The initial pics in this post I took just to illustrate something, but we’re going to flesh it out a little more than that. Some time back, I found a pale green assassin bug (Zelus luridus) on my butterfly bush and moved it over onto the nearby ornamental sweet potato, potentially trying to interest one of the tiny frogs there in the meal; I had tried to place it within easy sight of a frog that was basking out in the open, but my close approach spooked the amphibian deeper into hiding, so no luck there. A few days later, however, I came out onto the porch to see the view in the image above, with the frog sharing the same leaf as an assassin and showing no interest in it. While I could potentially credit this to the frog remaining unaware of the stealthy assassin behind it (look out!) I have since seen a few more assassins on the same plant, so the three frogs living there aren’t exactly keeping them off. I’m guessing the assassins are unpalatable to the frogs.
I took the pic in this manner to show the differences in approach. Given that both subjects were little better than ankle-height to a human, too many people seeking photos would take the above perspective. It illustrates well enough, but it’s pretty boring – the straight-down view doesn’t provide a lot of personality, and we get just a voyeuristic impression. Contrast that against my next frame, shot immediately afterward:
I think it’s hard to argue which view is better; not only does this one eradicate the flat perspective of the original and provide some depth, it gives a more portrait-angle to both subjects, and makes the frog much cuter. And another aspect: it shows the expanding grey coloration of the frog, especially when compared with previously. And so, I went in a little closer, though it served to blur out the assassin more and lost the effect of showing them off together.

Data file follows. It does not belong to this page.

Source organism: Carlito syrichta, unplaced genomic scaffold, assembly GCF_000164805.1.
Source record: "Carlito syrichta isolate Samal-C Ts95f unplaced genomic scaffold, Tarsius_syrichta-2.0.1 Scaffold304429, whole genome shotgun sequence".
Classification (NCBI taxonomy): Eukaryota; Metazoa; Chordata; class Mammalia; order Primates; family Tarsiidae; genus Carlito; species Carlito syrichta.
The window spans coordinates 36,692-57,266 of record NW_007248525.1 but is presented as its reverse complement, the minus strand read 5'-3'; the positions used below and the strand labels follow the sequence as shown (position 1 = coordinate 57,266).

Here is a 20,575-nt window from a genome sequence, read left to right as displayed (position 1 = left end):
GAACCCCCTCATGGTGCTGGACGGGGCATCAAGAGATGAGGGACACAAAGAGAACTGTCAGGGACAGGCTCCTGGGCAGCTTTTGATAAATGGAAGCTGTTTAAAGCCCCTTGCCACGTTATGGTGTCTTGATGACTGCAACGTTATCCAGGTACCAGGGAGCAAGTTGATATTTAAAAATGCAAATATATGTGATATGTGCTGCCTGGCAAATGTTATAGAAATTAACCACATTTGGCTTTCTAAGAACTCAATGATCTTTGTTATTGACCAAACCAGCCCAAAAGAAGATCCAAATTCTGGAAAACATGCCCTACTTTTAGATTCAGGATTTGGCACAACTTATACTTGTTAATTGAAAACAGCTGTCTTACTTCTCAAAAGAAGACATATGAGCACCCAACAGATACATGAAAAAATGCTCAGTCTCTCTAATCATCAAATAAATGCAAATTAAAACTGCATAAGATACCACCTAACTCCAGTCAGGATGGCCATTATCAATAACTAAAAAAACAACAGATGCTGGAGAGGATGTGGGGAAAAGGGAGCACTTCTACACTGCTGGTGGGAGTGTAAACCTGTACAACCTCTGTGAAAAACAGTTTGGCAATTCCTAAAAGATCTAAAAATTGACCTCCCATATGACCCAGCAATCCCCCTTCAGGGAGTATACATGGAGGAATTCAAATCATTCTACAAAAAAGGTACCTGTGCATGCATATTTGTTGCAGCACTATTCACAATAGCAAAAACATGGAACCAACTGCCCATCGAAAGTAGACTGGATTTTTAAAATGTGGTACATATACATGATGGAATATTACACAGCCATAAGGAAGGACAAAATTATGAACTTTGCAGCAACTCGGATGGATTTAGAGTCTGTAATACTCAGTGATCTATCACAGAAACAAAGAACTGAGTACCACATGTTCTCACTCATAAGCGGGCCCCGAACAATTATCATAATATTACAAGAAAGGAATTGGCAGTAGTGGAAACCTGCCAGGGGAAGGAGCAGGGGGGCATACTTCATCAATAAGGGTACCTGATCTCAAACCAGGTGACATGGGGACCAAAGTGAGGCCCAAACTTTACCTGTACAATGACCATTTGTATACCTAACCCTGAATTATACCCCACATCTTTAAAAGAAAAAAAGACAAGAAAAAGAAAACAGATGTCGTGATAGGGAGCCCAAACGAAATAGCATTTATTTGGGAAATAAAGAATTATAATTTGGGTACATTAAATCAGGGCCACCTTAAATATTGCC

There is little doubt in my mind now that these are juvenile Copes grey treefrogs (Hyla chrysoscelis,) with a high likelihood of being among the tadpole brood featured here, and very likely to offspring of the pair atop the fence post seen here. I like being able to illustrate a life cycle in this manner.
But if they are all related, there still seems to be a fair amount of variation that can occur, because this next pic is one of the three (or at least, as certain as I can be,) but it has gone completely grey.
Naturally, I’m going to talk about false impressions, because while this image illustrates the color nicely, the frog isn’t exactly enthused-looking – it actually appears depressed. I doubt any such state can really be achieved by amphibians, and in this case it’s likely nonsense even if it were possible. The frog is just basking once the sun was now high enough to illuminate the leaves, gaining some heat from the chill of the nights, but it’s not alarmed by my approach and possibly trying to snooze. While it looks like the head is dropping, that’s if we assume the leaf and/or my shooting angle was roughly level, which they were not; the frog is actually facing upslope on the dangling leaf, and I’m shooting downward a bit to get the face shot again. Yet the impression we get alters the entire mood of the image, doesn’t it?
By the way, there’s also a green treefrog (Hyla cinerea,) much older than these, that visits the porch immediately adjacent to these plants from time to time at night, attracted by the bugs that are attracted by the lights. It means we tend to watch our step carefully when going in and out. I certainly appreciate having photo subjects so convenient, but like the mantises, it makes me paranoid just walking around the yard.